The Riddle continued  . . .


Last month our young writers shared their ideas of what the man, front and center in this master painting, represents. He was added as an “after thought,” it seems, according to all the early known sketches for the painting.  
     Two of our readers, a mother and daughter, joined in the game with such wonderful ideas that we wanted to share them with you.
 Thank you Winnie and Ellen.

     I was fascinated by “The Riddle” and the students’ reactions. So thoughtful. My thought is that he is not of that period (as Polina wrote). The fact that he is center stage, actually the focus point of the painting, tells me that he is “us”. He is common humankind trying to puzzle through all the philosophy. My daughter is an art teacher; I am going to ask her. —Winnie


Dear Mom,

     What a wonderful inquiry and a great practice of looking closely at things. Here’s my take:
Michelangelo/Heraclitus was added after the painting was “finished”. Raphael was painting the “School of Athens” while Michelangelo was painting the “Sistine Chapel”.  They were artistic rivals. Michelangelo was about 35 years old and Raphael, 27. Michelangelo/Heraclitus is the only figure in contemporary dress. That fact would explain the boots. During the Renaissance, painters and sculptors were always trying to convince each other that their branch of the arts was superior. Leonardo famously described Michelangelo, the sculptor, as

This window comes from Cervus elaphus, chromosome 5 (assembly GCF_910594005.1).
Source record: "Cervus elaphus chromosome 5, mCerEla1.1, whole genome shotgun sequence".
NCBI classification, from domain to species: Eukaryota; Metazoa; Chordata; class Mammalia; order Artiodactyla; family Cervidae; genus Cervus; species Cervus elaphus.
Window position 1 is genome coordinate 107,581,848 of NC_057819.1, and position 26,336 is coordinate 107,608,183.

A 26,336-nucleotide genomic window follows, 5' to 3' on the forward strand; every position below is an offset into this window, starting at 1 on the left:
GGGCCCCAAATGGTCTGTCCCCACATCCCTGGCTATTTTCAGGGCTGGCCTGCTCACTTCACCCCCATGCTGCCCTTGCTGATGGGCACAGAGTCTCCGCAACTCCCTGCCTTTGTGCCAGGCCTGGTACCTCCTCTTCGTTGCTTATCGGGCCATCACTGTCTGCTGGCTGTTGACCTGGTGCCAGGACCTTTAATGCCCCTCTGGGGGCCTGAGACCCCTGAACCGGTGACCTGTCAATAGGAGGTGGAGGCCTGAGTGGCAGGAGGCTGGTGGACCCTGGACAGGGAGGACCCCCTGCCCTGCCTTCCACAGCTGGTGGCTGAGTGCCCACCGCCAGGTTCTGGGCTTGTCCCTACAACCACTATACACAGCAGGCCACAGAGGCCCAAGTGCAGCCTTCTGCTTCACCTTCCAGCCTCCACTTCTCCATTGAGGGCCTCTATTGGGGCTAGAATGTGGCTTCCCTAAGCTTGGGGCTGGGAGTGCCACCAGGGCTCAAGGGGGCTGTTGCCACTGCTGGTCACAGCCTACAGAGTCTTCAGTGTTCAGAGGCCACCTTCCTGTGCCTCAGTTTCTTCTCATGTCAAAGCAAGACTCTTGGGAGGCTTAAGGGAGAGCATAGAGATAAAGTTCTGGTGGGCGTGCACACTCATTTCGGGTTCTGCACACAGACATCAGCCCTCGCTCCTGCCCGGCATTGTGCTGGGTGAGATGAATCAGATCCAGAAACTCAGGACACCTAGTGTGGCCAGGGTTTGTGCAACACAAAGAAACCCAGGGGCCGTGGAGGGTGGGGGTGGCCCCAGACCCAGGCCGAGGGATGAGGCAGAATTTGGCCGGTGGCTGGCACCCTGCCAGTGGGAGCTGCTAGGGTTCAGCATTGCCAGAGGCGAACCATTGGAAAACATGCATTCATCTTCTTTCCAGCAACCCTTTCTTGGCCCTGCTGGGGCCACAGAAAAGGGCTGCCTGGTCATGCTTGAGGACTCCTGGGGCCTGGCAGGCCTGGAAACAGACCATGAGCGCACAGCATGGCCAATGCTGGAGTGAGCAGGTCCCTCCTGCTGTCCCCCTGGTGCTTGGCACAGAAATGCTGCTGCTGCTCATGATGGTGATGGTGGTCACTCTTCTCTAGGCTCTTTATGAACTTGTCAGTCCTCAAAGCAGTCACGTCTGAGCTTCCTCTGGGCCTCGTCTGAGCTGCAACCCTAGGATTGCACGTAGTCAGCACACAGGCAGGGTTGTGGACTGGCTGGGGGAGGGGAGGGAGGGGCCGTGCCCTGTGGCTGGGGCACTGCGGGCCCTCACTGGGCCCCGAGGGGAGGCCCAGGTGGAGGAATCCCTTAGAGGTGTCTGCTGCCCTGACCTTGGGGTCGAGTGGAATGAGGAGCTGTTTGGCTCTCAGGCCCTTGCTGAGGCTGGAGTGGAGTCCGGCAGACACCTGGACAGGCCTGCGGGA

coated with flour (i.e. with marble dust) like a baker. Painters thought themselves superior to the sculptor because they didn’t have to get into a brutish and messy job. They could dress in their finest clothes and simply paint. The boots give evidence that Raphael was presenting Michelangelo more as a laborer than an artist through his heavy boots—the boots being necessary protection to a sculptor, not a painter.
     As for the ink pot of the edge, and we are open to the idea that it shows symbolism, I would hope to think that Raphael recognized Michelangelo’s genius and wanted to show that once Michelangelo died, his level of genius and artistry would never be repeated. In a way, Raphael was poking fun at Michelangelo for his choice of profession but overall he was praising him for his genius.
     The thing that I never could figure out is if Raphael is such a great artist, why is the block of marble and the position of Michelangelo on the stairs so off in terms of perspective? I think the ink pot is positioned on that corner of the block to hide the fact that the perspective is all messed up. The ink pot looks so out of place. —Ellen 

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 ©InterestEng. July 2013 - November 2020 §  The stories in the magazine portion of the site are written by English language learners. Stories are corrected by a native English speaker.  § Photos are staff photos or used with permission.  §  To contact us:  go.gently.on@gmail.com